Sunday, May 2, 2010

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It has been nearly one year since Lance McGrew replaced Tony Eury Jr. as crew chief for the No. 88 Chevrolet of Dale Earnhardt Jr.

On one hand, some critics might say that the Earnhardt-McGrew combination has not succeeded, pointing to a number of factors, including Junior's 25th-place finish in the Sprint Cup standings last season, a career low. They also may point out that Junior is going on nearly two years since he last reached victory lane.

On the other hand, some fans feel the combination is indeed working, the stats notwithstanding. Junior has become more mature, better at conveying technical information to McGrew over the team radio on how the car is handling, and is not as confrontational over the radio with McGrew as he was with Eury Jr.

I find myself agreeing with the latter group. Even though Junior still hasn't reached victory lane and he's currently 13th in the Sprint Cup standings heading into this Saturday's race at Darlington (he dropped five places, from eighth to 13th, after finishing a dismal 32nd at Richmond on Saturday night), I still hold to my prediction that he not only will make the Chase for the Sprint Cup this season, but could very well wind up finishing in the top-five if things start going better for himself and McGrew.

And that's where the rub is. Let's face it, things have not gone very well for the most part for Dale Jr. of late. You'd be hard-pressed to find a team that has suffered more misfortune and bad luck than the No. 88 team. The key is for Junior and McGrew to hopefully, finally, turn that misfortune and bad luck around and convert it into good fortune and good luck.

Of course, that's easier said than done.

Still, I feel that turnaround not only is inevitable, I think it could come as soon as Darlington. And if not then, I predict that Junior will reach victory lane at least once – and possibly more – by Daytona in early July.

I raised this very topic Sunday during my show on Sirius NASCAR Radio, and it brought out numerous callers – the majority being card-carrying members of the Junior Nation, of course. They, too, can sense it, feel it, know it's coming: that Junior is perhaps just one good pit stop away from reaching victory lane.

When – not if – that happens, it could very well wind up being the most talked about win of any driver in recent memory. It'll be great for the team, the Hendrick Motorsports organization as a whole and NASCAR, as well.

Sure, when Earnhardt won at Michigan in 2008, there was a lot of talk afterward that he was going to go on a real tear, that the momentum generated from his first win in 76 starts would go far.

Unfortunately, that never happened. And now, as he closes in on 70 more starts without a win since that Michigan triumph, Dale Jr. finds himself in a similar position. Only the eventual outcome is going to be much different than what happened following the win at Michigan two years ago, I predict.

Nothing against Tony Eury Jr., but he made one crucial mistake in his tenure as his cousin's crew chief: he let Dale run the show. No team is going to excel if the driver runs the show; it has to be a team effort, with the crew chief calling the strategy and pit calls, and the driver giving good feedback on how the car is performing, while also driving to the best of his ability and talent.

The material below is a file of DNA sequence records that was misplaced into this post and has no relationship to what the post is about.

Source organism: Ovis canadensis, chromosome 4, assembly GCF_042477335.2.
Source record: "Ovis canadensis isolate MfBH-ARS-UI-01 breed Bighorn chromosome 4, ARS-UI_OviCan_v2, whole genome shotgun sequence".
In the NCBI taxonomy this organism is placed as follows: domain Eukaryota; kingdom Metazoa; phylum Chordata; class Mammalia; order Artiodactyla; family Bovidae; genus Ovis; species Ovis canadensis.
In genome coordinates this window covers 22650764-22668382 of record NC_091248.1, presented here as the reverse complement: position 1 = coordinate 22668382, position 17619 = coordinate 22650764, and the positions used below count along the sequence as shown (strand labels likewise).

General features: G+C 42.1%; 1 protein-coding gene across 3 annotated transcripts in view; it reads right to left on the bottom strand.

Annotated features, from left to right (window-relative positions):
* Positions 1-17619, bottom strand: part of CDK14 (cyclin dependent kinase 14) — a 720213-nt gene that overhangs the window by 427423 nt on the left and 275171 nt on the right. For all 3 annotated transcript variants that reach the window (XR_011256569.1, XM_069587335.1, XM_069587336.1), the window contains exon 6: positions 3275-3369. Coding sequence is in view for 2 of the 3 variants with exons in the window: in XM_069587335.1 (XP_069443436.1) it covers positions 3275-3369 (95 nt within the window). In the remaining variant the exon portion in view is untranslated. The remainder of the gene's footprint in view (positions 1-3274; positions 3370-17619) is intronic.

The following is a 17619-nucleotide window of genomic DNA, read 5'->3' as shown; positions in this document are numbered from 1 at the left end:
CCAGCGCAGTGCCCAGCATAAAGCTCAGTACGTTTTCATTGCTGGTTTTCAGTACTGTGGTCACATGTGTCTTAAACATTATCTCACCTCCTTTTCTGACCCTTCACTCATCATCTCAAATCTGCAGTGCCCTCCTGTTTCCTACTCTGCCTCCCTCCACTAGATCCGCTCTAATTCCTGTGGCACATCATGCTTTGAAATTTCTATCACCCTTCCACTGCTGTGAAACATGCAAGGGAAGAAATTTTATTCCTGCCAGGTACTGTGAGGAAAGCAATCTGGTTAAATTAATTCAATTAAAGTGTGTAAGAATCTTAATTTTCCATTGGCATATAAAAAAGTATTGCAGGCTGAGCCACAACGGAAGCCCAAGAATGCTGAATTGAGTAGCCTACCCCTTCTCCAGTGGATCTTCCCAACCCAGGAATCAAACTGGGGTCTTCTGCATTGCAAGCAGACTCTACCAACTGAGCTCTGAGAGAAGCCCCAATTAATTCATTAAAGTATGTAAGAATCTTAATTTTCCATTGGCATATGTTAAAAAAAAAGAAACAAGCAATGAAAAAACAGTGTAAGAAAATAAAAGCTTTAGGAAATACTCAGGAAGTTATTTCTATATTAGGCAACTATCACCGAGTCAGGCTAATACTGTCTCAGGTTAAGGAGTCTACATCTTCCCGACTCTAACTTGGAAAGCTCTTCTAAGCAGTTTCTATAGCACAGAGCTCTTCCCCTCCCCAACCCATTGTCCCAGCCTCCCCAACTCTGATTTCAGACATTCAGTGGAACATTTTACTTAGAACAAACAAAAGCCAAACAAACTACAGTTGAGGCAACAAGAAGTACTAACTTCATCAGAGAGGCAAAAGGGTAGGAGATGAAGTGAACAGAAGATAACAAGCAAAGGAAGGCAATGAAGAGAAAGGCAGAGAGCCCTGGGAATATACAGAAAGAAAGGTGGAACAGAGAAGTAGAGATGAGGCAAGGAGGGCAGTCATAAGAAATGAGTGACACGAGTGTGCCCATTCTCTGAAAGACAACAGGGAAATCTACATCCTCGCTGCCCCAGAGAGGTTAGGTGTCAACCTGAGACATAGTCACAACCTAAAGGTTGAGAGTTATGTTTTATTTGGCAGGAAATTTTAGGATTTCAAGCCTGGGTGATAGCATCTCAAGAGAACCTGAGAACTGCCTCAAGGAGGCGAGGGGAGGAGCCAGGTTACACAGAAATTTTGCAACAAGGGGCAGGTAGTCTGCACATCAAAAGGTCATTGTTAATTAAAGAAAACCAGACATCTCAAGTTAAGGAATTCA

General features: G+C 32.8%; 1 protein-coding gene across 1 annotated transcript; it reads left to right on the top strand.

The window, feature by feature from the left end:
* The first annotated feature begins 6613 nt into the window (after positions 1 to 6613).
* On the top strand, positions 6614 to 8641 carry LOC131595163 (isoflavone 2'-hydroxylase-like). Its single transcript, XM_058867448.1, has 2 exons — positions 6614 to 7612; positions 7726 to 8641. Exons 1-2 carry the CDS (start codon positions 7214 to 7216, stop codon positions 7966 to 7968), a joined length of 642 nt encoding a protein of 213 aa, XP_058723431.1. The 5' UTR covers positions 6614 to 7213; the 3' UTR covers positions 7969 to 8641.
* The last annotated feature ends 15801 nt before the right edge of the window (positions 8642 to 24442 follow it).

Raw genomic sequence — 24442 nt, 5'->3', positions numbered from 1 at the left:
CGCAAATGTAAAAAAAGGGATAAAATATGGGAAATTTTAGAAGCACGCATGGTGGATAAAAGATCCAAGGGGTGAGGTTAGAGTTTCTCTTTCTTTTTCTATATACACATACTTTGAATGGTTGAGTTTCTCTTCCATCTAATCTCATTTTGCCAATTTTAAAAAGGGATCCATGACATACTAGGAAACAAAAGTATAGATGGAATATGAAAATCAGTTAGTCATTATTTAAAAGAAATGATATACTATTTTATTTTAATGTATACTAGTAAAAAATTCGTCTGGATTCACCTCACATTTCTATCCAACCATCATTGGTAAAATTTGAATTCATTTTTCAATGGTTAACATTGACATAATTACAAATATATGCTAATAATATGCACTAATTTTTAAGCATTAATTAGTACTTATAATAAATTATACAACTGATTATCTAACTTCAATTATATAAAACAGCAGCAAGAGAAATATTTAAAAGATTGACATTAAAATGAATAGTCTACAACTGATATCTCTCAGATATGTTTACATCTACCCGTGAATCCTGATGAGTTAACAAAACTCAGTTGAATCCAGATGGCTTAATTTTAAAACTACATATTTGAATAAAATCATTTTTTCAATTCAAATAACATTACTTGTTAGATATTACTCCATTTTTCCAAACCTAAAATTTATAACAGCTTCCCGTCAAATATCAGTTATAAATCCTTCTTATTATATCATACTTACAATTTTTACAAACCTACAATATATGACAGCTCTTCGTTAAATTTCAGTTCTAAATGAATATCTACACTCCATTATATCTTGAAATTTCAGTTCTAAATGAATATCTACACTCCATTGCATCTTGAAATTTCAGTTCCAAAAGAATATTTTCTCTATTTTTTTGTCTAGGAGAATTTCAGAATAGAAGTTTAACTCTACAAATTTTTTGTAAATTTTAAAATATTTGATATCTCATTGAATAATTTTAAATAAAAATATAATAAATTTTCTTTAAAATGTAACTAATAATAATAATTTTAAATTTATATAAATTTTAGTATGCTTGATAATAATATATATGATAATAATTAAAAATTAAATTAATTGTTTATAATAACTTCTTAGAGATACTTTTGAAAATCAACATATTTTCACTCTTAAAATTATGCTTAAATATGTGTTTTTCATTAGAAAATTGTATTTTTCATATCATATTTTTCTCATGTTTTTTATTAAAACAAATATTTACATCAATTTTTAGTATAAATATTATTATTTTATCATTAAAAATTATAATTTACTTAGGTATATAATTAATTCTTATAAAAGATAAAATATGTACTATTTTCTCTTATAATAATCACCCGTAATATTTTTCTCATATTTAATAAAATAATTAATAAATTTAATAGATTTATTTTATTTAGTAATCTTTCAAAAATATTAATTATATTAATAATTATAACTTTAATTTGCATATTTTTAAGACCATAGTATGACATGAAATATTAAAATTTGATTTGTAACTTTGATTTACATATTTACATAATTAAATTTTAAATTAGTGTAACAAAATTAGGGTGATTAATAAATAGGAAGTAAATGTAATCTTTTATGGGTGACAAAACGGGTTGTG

Eury Jr. was too laid-back. McGrew is much more business-like, has far improved communication with his driver and has also helped show Dale Jr. just how important his feedback is, not to mention teaching Dale Jr. what to look for or to relate over the radio.

That business-like attitude displayed by McGrew has definitely rubbed off on Earnhardt. And that's a good thing, something that he probably should have displayed three or four years ago.

Soon to be 36 years old, the years and seasons are quickly passing Dale Jr. by. He needs to continue listening to McGrew's suggestions, respect his leadership and do his part as the driver to help give McGrew all the information he can to make educated and gutsy pit calls and strategy.

I think we can all pretty much put to rest that Dale Jr. will ever be as good or successful as his late father. The reality is that's just not going to happen – or even come close.

But with McGrew as his crew chief, Junior has a chance to finally showcase the ability and talent he's always had, but never had the right person to pull it out of him – at least, not until he and McGrew became linked in the marriage arranged by team owner Rick Hendrick.

Which takes me back to my earlier point: the tools, parts and personnel are all in place for Junior to have success. Likewise, McGrew is the right man for the job.

All they need is for some of that misfortune and bad luck that has hung around them like a cheap suit to finally dissipate and be replaced by good fortune and good luck. Just one win – particularly a big win at a big track like Darlington or Charlotte or Daytona (although I'm sure Junior and McGrew would take a win at ANY track) – will go a long way towards turning what up to now has been a mediocre team with little luck into a winning potential champion with lots of luck on its side.

Hey, it worked for Jimmie Johnson. Who says it can't work for Dale Jr.?

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